There is a lot of fear, uncertainty and doubt (FUD) about Big Data. Not a day goes by without a new statistic on how much data enterprises will have to deal with at some point in the near future. It’s not uncommon to find vendors opportunistically using that FUD to coerce customers into over-provisioning their IT systems.
HP has a very different stance on Big Data than the other vendors who claim to understand the problem. Check out this guest post from Irshad Raihan and Phil McLeanto learn more about our approach.
By Calvin Zito, aka @HPStorageGuy
I saw an ad last week that Oracle had - it showed an HP Superdome sitting in a trash heap and had a title of "Cash for Clunkers". I talked about it (in 140 characters) on Twitter a couple of times last week asking "who really bought the clunker Larry" given you paid a bazillion dollars for Sun and have seemingly done very little with that company, especially the server and storage business.
Funny enough, my good friends over on our Integrity team have a post titled "Whose clunker do you want cash for" with a chart showing how desperate and funny this program from Oracle is. Check it out!
By Calvin Zito
What a bad day to do an announcement just prior to our HP Technology@Work event in Berlin this week! We had a lot of interesting news that went out today but it won't get the attention it should because of the Oracle announcement today. Here's a link to our online press kit where you can read more about our HP LeftHand, BladeSystem Matrix, and the StorageWorks MDS600: http://www.hp.com/hpinfo/newsroom/press_kits/2009/convergeeverything2009/index.html.
So what does the announcement today of Oracle's intent to buy Sun mean? My answer is a simple who knows? What I find interesting is all of the speculation that is rampant across the internet. I don't have an opinion yet on what it means because I just don't know what Oracle is trying to achieve beyond what they've said today but I'd like to make a few observations and point you to what's being said:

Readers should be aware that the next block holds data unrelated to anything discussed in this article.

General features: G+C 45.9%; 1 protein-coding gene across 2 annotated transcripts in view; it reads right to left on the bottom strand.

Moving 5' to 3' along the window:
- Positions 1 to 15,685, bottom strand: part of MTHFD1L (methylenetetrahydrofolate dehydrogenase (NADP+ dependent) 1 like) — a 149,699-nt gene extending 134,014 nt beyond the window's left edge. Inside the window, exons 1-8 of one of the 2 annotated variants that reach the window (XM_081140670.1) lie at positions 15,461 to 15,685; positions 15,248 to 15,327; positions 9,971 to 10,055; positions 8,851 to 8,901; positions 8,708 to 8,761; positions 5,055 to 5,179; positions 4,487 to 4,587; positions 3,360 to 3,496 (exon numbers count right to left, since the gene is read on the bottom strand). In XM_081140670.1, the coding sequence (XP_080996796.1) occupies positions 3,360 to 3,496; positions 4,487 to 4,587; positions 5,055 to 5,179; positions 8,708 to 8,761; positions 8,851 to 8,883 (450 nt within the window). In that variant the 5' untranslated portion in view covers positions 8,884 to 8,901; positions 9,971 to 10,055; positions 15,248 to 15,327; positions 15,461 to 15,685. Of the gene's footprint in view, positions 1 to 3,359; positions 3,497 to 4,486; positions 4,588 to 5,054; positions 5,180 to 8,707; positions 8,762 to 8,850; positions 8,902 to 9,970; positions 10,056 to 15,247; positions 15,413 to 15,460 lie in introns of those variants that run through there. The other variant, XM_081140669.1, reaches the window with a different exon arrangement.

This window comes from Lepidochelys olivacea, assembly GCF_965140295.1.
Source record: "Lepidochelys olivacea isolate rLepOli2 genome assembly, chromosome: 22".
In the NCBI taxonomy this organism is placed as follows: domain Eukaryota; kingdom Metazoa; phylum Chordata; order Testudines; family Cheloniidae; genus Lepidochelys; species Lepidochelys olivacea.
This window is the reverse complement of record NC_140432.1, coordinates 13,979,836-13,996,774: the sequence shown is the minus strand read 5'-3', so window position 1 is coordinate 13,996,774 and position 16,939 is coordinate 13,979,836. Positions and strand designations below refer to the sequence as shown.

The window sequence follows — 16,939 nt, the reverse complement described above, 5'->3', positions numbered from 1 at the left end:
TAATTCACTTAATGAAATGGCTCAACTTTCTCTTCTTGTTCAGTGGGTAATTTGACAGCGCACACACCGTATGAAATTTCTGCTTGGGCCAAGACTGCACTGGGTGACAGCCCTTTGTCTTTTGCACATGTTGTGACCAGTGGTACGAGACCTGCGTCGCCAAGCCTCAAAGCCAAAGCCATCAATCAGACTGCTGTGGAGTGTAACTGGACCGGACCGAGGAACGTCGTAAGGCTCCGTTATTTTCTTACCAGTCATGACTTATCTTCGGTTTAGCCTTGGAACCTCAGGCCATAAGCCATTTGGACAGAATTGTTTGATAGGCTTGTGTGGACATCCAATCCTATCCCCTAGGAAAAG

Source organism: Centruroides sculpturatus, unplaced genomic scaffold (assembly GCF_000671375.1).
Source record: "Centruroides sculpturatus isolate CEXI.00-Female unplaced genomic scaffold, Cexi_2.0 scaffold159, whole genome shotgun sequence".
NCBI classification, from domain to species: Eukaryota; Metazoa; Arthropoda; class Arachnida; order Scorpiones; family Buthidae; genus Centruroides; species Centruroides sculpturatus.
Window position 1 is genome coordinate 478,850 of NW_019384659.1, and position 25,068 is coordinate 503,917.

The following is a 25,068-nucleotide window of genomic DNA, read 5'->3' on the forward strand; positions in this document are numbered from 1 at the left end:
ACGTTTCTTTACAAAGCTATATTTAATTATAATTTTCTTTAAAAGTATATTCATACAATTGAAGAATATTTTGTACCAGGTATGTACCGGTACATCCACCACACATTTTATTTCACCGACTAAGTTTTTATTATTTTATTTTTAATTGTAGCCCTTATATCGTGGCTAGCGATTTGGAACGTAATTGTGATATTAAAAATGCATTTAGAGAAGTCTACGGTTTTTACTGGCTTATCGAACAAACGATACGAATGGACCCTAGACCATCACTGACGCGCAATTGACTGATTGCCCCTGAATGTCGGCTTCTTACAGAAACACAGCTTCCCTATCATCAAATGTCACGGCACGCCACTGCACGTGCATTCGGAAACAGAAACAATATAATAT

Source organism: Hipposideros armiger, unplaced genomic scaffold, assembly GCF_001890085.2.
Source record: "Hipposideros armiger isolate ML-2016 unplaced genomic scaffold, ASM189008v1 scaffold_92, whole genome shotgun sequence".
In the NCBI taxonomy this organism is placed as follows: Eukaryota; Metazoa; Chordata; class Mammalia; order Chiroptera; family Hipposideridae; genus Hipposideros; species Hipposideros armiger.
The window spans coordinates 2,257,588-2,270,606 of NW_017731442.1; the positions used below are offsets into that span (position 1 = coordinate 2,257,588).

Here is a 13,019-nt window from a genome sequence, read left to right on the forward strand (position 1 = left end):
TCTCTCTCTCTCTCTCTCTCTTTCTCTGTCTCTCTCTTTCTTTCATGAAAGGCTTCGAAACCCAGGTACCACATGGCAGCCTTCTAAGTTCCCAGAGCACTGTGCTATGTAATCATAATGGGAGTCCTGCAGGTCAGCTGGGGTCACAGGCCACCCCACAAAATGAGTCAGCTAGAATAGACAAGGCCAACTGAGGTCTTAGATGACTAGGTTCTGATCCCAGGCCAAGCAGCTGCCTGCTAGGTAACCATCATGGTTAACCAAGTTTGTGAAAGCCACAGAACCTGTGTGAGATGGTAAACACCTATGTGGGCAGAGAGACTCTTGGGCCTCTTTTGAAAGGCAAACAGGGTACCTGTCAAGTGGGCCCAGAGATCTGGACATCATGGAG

- The presentation that Oracle used on this morning's investor relations call was titled "Oracle Buys Sun". That just seems a bit odd to me. I've been involved in more than a few HP acquisitions and prior to an acquisition closing, we are careful to say that we are announcing our intent to acquire - probably not a big deal but last I heard, the SEC hadn't approved the acquisition yet and neither had Sun and Oracle shareholders. I'm not implying that this all won't happen (what Sun shareholder would say no to this bailout plan) - just seems premature to say that Oracle buys Sun.
- I've seen two articles in eWeek, each having a bit different perspective:
- In the first article, Oracle will keep the Sun software business and sell off much of the hardware (though the article says they'll keep the storage business). Oracle wants control of Java and the ability to kill off MySQL. The article went on to say that "the losers in the deal are likely end users who can expect higher prices for software and fewer choices."
- Another eWeek article said that storage and database hardware are key to the deal. Whatever the case, Sun's storage just got a bailout deal from Oracle and better it come from Oracle than the Obama administration. As to whether the GM or Sun bailout is successful, only time will tell.
- In a SearchStorage article, John Webster from Illuminata said "People who have been delivering separate pieces are now potential acquisition targets. You could put NetApp and Brocade on that list." Maybe he should put EMC on that list too. I especially wonder what is going on at EMC after Cisco announced their partnership with NetApp within weeks of EMC's claim of "brave new thinking". Also quoted in the article is Brian Babineau from ESG. He said, "EMC and NetApp are going to have to work even harder to convince customers that an integrated application stack isn't the way to go."
I guess we'll have to see how this plays out but what do you think?